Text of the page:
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Thursday, February 19, 2015

I was in a hotel recently. Job. It was a small, cosy space, which had at least five mirrors. I mean, wherever you turn, an image of you will stare back. It was unnerving, almost nightmarish…

Then I found Jorge Luis Borges talking about mirrors. Then it made sense…

Says Borges: “As a small boy, whenever I saw myself reflected in a large mirror, I felt all the horror of the wraith-like doubling or multiplication of reality. Mirrors, with their never-failing mimicry, their pursuit of each of my movements, their pantomime of the world, seemed eerie to me. If a mirror hangs in a room, I can no longer be alone there: someone else is present. God created the forms of the mirror to show man that he is but a reflection, that all is vanity; this is why mirrors frighten us.”

A Boy Named Sue

“A Boy Named Sue”
Johnny Cash

My daddy left home when I was three
And he didn't leave much to ma and me
Just this old guitar and an empty bottle of booze.
Now, I don't blame him cause he run and hid
But the meanest thing that he ever did
Was before he left, he went and named me "Sue."

Well, he must o' thought that is quite a joke
And it got a lot of laughs from a' lots of folk,
It seems I had to fight my whole life through.
Some gal would giggle and I'd get red
And some guy'd laugh and I'd bust his head,
I tell ya, life ain't easy for a boy named "Sue."

Well, I grew up quick and I grew up mean,
My fist got hard and my wits got keen,
I'd roam from town to town to hide my shame.
But I made a vow to the moon and stars
That I'd search the honky-tonks and bars
And kill that man who gave me that awful name.

Well, it was Gatlinburg in mid-July
And I just hit town and my throat was dry,
I thought I'd stop and have myself a brew.
At an old saloon on a street of mud,
There at a table, dealing stud,
Sat the dirty, mangy dog that named me "Sue."

Well, I knew that snake was my own sweet dad
From a worn-out picture that my mother'd had,
And I knew that scar on his cheek and his evil eye.
He was big and bent and gray and old,
And I looked at him and my blood ran cold
And I said: "My name is 'Sue!' How do you do!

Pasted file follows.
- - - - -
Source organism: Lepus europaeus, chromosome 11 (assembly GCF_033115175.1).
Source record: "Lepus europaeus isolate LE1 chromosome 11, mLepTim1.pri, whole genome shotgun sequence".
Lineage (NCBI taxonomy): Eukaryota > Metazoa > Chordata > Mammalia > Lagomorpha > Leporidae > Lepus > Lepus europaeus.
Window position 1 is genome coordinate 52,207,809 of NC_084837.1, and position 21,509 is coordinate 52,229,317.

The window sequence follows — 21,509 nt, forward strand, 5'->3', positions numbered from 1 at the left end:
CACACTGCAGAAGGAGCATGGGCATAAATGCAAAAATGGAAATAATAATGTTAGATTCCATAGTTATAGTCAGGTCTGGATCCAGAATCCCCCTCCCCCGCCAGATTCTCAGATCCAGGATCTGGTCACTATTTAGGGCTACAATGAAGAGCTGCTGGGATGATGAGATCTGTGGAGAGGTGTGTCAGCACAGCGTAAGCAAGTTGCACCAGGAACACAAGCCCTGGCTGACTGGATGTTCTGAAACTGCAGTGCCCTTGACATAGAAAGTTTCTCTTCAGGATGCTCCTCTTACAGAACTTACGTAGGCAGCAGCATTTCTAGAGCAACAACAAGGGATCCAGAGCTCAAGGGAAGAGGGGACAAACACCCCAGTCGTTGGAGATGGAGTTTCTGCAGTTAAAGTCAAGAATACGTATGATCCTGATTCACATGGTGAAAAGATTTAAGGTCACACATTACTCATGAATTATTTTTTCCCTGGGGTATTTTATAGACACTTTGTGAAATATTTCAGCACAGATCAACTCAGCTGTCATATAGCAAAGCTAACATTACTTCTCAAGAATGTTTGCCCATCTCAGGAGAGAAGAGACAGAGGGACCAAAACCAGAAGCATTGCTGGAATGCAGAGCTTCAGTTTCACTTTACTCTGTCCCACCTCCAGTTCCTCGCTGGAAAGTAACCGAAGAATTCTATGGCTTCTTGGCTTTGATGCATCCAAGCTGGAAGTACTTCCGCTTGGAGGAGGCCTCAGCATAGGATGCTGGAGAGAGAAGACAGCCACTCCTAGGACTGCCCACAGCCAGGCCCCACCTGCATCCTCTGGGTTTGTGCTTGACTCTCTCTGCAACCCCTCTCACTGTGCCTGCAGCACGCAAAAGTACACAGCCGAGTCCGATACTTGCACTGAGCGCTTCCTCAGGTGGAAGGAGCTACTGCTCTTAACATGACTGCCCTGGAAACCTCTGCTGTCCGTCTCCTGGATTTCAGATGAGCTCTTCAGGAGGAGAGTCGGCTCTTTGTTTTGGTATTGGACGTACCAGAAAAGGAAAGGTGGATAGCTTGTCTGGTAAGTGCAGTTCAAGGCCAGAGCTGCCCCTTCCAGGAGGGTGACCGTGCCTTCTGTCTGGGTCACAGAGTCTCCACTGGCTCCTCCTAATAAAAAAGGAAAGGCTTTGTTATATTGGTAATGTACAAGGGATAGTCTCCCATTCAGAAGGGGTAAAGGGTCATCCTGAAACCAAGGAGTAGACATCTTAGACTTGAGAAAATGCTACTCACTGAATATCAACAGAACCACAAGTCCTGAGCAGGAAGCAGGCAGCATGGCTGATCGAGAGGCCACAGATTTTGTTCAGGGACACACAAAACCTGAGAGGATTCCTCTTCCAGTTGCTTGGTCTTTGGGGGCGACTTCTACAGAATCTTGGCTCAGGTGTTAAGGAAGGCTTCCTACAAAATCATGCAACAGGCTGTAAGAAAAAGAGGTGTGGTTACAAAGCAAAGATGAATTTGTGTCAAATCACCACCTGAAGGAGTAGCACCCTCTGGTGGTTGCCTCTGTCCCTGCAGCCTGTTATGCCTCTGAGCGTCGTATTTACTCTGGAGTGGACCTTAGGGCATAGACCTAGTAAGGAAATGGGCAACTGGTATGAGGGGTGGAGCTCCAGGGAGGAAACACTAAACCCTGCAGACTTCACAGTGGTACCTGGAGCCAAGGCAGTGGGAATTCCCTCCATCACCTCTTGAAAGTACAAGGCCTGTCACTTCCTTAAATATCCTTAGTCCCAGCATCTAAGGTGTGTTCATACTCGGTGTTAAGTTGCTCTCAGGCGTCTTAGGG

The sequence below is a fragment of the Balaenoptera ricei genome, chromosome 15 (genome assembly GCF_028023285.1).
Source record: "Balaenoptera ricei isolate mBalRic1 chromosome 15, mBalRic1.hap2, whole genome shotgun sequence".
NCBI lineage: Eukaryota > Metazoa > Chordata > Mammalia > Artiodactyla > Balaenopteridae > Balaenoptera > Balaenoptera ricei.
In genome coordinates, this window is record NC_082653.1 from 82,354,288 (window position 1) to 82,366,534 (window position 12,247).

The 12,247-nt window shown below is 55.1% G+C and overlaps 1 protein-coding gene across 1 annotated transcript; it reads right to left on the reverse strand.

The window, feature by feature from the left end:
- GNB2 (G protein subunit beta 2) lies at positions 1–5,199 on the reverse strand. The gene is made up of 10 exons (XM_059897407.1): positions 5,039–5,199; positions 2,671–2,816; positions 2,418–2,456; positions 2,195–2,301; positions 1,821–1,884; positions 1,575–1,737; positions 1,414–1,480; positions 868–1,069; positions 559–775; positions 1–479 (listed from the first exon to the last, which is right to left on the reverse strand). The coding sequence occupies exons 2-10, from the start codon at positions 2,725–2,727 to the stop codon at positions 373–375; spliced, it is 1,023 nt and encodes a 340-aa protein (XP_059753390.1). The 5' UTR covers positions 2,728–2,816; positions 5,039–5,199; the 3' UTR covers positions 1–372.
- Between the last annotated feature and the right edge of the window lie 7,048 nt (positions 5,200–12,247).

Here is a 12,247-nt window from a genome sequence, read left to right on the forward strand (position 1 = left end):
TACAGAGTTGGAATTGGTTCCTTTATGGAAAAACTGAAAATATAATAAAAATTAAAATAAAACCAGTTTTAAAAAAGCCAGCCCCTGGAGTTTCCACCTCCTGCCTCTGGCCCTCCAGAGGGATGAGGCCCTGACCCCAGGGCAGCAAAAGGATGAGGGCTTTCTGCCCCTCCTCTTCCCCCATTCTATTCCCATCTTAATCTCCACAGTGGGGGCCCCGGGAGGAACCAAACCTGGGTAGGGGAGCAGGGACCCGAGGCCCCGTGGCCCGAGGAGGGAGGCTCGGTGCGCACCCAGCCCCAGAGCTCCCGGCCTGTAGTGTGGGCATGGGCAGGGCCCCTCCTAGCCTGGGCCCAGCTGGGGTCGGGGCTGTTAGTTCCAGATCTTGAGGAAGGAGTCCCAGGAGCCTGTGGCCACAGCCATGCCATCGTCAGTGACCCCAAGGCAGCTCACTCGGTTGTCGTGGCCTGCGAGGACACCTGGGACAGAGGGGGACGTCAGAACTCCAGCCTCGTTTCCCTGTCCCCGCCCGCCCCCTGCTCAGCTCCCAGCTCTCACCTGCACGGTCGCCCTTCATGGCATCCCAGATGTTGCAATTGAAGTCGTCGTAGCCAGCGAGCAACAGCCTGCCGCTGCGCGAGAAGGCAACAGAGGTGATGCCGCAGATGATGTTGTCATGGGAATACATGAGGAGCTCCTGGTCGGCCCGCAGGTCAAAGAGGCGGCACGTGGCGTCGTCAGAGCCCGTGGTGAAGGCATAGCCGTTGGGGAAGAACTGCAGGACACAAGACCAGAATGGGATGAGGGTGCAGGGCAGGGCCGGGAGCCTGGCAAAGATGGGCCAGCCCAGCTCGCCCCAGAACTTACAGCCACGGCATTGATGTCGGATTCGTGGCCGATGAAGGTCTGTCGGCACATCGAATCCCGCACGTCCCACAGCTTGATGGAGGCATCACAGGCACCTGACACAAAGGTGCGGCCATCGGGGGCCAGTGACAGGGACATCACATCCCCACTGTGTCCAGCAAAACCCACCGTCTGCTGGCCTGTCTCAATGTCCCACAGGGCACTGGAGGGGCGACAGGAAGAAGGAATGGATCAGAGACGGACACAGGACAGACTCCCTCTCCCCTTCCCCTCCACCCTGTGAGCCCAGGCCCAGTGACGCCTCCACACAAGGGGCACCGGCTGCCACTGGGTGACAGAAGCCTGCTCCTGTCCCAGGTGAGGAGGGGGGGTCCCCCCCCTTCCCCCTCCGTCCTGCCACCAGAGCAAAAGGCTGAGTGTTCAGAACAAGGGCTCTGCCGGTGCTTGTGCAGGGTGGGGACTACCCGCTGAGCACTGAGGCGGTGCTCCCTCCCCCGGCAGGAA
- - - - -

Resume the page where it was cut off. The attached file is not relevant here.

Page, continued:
Now your gonna die!!"

Well, I hit him hard right between the eyes
And he went down, but to my surprise,
He come up with a knife and cut off a piece of my ear.
But I busted a chair right across his teeth
And we crashed through the wall and into the street
Kicking and a' gouging in the mud and the blood and the beer.

I tell ya, I've fought tougher men
But I really can't remember when,
He kicked like a mule and he bit like a crocodile.
I heard him laugh and then I heard him cuss,
He went for his gun and I pulled mine first,
He stood there lookin' at me and I saw him smile.

And he said: "Son, this world is rough
And if a man's gonna make it, he's gotta be tough
And I knew I wouldn't be there to help ya along.
So I give ya that name and I said goodbye
I knew you'd have to get tough or die
And it's the name that helped to make you strong."

He said: "Now you just fought one hell of a fight
And I know you hate me, and you got the right
To kill me now, and I wouldn't blame you if you do.
But ya ought to thank me, before I die,
For the gravel in ya guts and the spit in ya eye
Cause I'm the son-of-a-bitch that named you "Sue.'"

I got all choked up and I threw down my gun
And I called him my pa, and he called me his son,
And I came away with a different point of view.
And I think about him, now and then,
Every time I try and every time I win,
And if I ever have a son, I think I'm gonna name him
Bill or George! Anything but Sue! I still hate that name!

The song in Youtube, here.

Thursday, February 05, 2015

Book Review

I am always flummoxed when people ask me, “What your poems are about?” I do not know how to answer this question.